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Iceland is great place to study basalt columns. On the south coast there are no other places where you can get as close to the columns as here at Dverghamrar. The place is easy to access with only a short walk from the parking place.
Dverghamrar (Dwarf Cliff) are peculiar and beautiful formations of columnar basalt. The landscape is thought to have been moulded at the end of the Ice Age. The sea level was higher at that time and it is believed that the waves caused the peculiar look of the rocks.
Geology of Dverghamrar:
During the cooling of a thick lava flow, contractional fractures form. If a flow cools relatively rapidly, significant contraction forces build up. While a flow can shrink in the vertical dimension without fracturing, it cannot easily accommodate shrinking in the horizontal direction unless cracks form. The extensive fracture network that develops results in the formation of columns.
The straight columns were formed by cooling of the lava from below. The curved columns were formed by cooling from above, and the division in the middle of the layer marks the juncture of these two growth processes.
Lava flows in a shallow valley:
The lava solidifies and cools. Straight columns of the lower tier are formed. The river running though the valley gets blocked.
The river runes over the nearly solidified lava causing rapid solidification. Curved columens are formed by rapid cooling from above, when water triples down into the lava:
Few hundred meters of palagonite ad lava layers pile up over the next millions of years:
Glaciation and the sea shape the palagonite during latter half of the Ice Age:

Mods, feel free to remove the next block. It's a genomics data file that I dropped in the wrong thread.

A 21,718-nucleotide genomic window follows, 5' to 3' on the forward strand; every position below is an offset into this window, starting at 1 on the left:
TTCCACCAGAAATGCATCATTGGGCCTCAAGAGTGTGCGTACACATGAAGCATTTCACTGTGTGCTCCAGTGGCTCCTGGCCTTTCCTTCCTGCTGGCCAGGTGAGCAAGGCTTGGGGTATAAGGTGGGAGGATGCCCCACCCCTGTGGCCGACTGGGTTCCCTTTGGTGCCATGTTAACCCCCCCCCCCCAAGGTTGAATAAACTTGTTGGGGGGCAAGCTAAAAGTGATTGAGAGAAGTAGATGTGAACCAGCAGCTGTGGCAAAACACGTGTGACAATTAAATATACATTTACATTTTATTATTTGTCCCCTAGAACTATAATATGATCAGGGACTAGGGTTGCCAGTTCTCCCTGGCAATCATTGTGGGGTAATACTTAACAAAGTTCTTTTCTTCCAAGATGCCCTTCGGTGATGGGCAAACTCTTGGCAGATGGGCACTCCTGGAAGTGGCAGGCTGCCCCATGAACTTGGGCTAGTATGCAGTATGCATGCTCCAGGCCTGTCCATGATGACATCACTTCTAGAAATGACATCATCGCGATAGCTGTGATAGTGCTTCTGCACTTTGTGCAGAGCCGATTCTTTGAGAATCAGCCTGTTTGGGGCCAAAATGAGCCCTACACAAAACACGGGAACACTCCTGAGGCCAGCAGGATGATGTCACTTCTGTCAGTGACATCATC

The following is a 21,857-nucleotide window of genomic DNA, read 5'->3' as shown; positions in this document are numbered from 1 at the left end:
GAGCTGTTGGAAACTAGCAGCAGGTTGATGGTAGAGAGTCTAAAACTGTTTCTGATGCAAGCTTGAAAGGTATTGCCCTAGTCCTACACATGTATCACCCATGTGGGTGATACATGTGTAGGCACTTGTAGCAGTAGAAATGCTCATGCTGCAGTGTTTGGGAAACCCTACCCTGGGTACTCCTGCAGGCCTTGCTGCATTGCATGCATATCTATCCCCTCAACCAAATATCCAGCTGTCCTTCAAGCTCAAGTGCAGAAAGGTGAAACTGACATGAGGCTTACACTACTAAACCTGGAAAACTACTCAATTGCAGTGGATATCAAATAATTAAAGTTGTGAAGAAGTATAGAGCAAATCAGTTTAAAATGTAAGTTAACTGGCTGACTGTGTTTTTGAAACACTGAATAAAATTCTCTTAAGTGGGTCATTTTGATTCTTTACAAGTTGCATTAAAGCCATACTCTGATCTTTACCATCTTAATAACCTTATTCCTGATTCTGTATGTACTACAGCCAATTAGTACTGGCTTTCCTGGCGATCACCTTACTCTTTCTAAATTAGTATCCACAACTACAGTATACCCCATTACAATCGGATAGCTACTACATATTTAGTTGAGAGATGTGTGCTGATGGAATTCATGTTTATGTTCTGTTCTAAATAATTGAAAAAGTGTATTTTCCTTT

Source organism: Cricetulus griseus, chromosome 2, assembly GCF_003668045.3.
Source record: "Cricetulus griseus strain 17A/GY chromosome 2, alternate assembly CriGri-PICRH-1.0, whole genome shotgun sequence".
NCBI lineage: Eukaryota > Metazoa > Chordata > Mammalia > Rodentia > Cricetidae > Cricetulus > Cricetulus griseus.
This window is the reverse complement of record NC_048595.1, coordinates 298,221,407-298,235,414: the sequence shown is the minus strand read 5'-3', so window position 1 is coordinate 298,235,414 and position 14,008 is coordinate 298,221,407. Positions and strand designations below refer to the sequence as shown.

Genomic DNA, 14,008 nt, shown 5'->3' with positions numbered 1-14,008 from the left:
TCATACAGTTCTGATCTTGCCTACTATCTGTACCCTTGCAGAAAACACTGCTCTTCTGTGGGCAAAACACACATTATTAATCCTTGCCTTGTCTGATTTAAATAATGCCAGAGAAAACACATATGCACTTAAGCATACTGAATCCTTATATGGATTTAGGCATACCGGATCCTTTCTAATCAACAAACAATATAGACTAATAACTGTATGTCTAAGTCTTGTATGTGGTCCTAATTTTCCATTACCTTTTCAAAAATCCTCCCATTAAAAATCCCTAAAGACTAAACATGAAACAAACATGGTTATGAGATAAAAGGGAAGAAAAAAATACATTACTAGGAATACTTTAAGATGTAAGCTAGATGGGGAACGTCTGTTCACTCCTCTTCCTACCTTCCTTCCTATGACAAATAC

The size of the columns depends loosely on the rate of cooling; very rapid cooling may result in very small (<1 cm diameter) columns, while slow cooling is more likely to produce large columns.
Logs without answers emailed to CO before (or within minutes) of logging will be deleted without any further notice. If you cannot send the answers, then wait with the online log.
- At the info board you can read: “About 10 meters of the lower tier can be seen, consisting of straight columns with a thickness of one metre or more.” Is that so? Measure the diameter of some columns. What do you find: The smallest diameter and the most common found diameter? Here is a trick: The average women has a hand span of 20 cm and average male of 22 cm. The hand span is the hand width, from tip of outspread thumb to little-finger. It is very handy to know this measure. The stretch varies – find your own beforehand with a ruler.
- At the info board you can read: “The lava must have flown in a shallow valley, probably from the north-west.” Observe the landscape: Can you find any evidence supporting this – or contradicting it?
- Send your answers to my profile at geocaching.com before logging online. You need not wait for my answer to log your find. I will contact you if there is a problem with your answers.
- Optional: Take a picture of your GPS at Dverghamrar and post it with your "Found it" log. You may also be in the photo.
You have to have been at the location after the release date of this cache - old holiday visits do not count and are not accepted.
View to Foss á Sidu.
(No hints available.)